Looking for VAX6000 items

Jon Elson elson at pico-systems.com
Wed Jul 14 14:12:33 CDT 2021

On 7/14/21 11:33 AM, Guy Sotomayor via cctalk wrote:
> On 7/14/21 6:21 AM, Paul Koning via cctalk wrote:
>>> On Jul 13, 2021, at 11:34 PM, Chris Zach via cctalk 
>>> <cctalk at classiccmp.org> wrote:
>>>> When we got an 8530 at work in the early 90s (needed a 
>>>> machine with a
>>>> Nautilus bus for specific hardware testing), it was 
>>>> definitely a
>>>> 3-phase machine and since we were in an industrial 
>>>> setting, I just
>>>> tapped into our panel at the back of the warehouse and 
>>>> wired up a
>>>> 3-phase outlet for it.  It never sat on our datacenter 
>>>> floor as a
>>>> result, but it really only ever had one purpose and 
>>>> that wasn't a
>>>> daily driver.  Too much power, too much heat for so few 
>>>> employees (at
>>>> that stage of the company).
>>> Interesting. Were the power supplies 3 phase input? Like 
>>> you I have noticed that most pdp and vax gear just pull 
>>> 120 volt legs off the 3 phase to balance power loads. So 
>>> you can run them on a couple of 120 circuits. Outside of 
>>> say the RP07 (which is a real 3 phase motor)
>> A number of the large disk drives use 3 phase motors; 
>> RP04/5/6 are examples as well.
>> Three phase motors won't run on single phase power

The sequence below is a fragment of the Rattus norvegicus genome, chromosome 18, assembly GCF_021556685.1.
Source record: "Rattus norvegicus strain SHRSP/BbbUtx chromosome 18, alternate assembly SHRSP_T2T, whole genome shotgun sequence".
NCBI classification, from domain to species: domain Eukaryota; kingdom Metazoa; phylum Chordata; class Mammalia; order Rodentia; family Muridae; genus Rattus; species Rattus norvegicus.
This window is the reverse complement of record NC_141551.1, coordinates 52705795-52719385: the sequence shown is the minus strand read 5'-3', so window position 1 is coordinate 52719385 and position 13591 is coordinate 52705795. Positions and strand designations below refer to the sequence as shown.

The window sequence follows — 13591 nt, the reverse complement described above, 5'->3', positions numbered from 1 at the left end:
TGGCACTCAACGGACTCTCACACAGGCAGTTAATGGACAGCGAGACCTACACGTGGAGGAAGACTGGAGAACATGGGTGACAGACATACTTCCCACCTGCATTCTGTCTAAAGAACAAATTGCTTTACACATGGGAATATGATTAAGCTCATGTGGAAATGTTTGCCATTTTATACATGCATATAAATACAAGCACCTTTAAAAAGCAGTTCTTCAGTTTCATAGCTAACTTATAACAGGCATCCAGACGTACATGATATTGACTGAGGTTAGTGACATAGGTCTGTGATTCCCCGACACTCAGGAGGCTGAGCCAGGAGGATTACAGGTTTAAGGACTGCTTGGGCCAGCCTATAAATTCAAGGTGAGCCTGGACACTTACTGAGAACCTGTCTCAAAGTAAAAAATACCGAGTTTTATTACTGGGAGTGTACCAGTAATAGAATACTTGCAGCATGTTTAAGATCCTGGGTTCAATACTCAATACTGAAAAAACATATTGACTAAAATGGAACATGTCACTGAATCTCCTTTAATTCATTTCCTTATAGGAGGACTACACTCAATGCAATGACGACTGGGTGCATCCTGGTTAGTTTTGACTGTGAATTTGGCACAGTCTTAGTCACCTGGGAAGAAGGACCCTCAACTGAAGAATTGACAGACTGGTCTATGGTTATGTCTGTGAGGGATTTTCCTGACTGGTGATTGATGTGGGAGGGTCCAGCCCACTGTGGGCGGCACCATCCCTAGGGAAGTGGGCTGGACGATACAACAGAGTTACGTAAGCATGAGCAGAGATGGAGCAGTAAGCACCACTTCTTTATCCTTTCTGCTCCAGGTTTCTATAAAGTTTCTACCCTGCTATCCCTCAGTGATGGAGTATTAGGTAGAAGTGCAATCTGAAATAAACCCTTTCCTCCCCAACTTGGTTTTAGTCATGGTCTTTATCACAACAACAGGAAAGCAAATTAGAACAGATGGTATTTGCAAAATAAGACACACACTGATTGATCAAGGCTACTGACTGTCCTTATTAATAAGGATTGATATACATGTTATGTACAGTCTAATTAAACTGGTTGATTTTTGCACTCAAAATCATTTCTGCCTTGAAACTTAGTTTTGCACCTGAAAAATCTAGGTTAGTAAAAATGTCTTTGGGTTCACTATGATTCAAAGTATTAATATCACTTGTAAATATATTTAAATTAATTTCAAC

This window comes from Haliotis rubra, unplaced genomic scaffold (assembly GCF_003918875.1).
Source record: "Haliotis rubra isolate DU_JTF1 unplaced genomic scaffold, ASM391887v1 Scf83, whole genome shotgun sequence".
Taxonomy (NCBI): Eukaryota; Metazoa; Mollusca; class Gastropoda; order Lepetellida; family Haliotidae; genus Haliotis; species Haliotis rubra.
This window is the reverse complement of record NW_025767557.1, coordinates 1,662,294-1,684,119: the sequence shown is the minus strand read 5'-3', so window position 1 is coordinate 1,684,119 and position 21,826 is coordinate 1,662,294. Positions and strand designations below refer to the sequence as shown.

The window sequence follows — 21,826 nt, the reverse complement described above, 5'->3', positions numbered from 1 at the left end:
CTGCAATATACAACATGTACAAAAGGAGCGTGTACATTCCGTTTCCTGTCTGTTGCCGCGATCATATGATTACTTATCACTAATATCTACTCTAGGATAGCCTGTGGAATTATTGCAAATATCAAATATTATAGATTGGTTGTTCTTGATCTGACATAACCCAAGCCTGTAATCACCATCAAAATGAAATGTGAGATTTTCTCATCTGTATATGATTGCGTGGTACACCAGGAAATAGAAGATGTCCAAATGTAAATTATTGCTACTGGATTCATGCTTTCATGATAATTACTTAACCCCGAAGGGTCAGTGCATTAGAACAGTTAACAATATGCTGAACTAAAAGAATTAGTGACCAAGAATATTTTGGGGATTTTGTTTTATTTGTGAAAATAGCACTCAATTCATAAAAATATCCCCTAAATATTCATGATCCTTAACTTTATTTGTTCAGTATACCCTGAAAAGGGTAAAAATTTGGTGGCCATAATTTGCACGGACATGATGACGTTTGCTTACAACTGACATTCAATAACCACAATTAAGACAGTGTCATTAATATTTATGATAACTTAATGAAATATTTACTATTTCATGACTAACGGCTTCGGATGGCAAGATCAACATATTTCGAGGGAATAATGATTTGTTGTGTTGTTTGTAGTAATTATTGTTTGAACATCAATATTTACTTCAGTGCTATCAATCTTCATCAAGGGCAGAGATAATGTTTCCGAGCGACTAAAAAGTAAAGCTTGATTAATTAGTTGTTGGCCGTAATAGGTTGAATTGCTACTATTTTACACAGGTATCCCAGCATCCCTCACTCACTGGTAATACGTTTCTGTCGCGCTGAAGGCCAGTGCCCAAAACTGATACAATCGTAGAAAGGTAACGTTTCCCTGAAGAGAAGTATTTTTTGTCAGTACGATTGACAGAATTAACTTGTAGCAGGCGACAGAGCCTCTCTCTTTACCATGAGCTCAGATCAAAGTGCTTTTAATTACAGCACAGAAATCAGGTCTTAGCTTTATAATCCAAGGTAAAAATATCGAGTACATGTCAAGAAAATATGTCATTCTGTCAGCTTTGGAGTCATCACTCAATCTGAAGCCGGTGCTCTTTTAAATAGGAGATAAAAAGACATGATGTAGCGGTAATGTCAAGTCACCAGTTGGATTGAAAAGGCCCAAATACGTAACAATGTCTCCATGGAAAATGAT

>> without help from run capacitors.  (There is no such 
>> thing as "two phase power" -- 220 volts is single phase, 
>> balanced.)
>> If the issue is motors, a "variable frequency converter" 
>> will do the job easily.  I have suggested in the past 
>> that three phase power supplies could run from those, but 
>> others have pointed out I overlooked some issues.  So 
>> that's probably not a good idea.
>> If you need three phase power to feed power supplies or 
>> other non-motor power consumers, the best answer is 
>> probably a "rotary converter".  You can find those in 
>> machine tool supply catalogs.  Basically they are a three 
>> phase motor equipped with run capacitors so they can be 
>> fed single phase power; the three phase power needed is 
>> then taken off the three motor terminals. You can think 
>> of these as rotary transformers -- dynamotors in a sense, 
>> for those of you who remember electronics that old.  :-)
>> Don't look at "static converters" -- those are only for 
>> motors, it seems they aren't much more than run 
>> capacitors in a box. They won't help you for anything 
>> other than a motor, and even for motors they aren't very 
>> good.
>>     paul
> I've found 2 issues w.r.t. "rotary converters".
>  * They *always* consume lots of power regardless of the 
> actual load
>  * They typically don't have great frequency regulation as 
> they are
>    really designed for machine tools (which are pretty 
> tolerant) so if
>    the load varies, the frequency will vary until the 
> "mass" catches up
Frequency regulation comes from the single-phase mains, and 
thus will be the same as the utility provides.
> I did a fair amount of investigation of this in order to 
> power the peripherals for my IBM 4331.  The peripherals in 
> total require on the order of 21KVA of 3-phase power and 
> with them (printer, card reader/punch and tape drives) the 
> load will vary *a lot) which would screw up the DASD 
> (string of 3340 drives and some 3350 clones).
> I ended up looking at a solid state phase converter (takes 
> in 220v single phase and produces 208v 3-phase).  It has a 
> good (< 1% frequency regulation) and only consumed 100W at 
> idle.  Plus it's relatively small and quiet.  The downside 
> is cost (~$5000).

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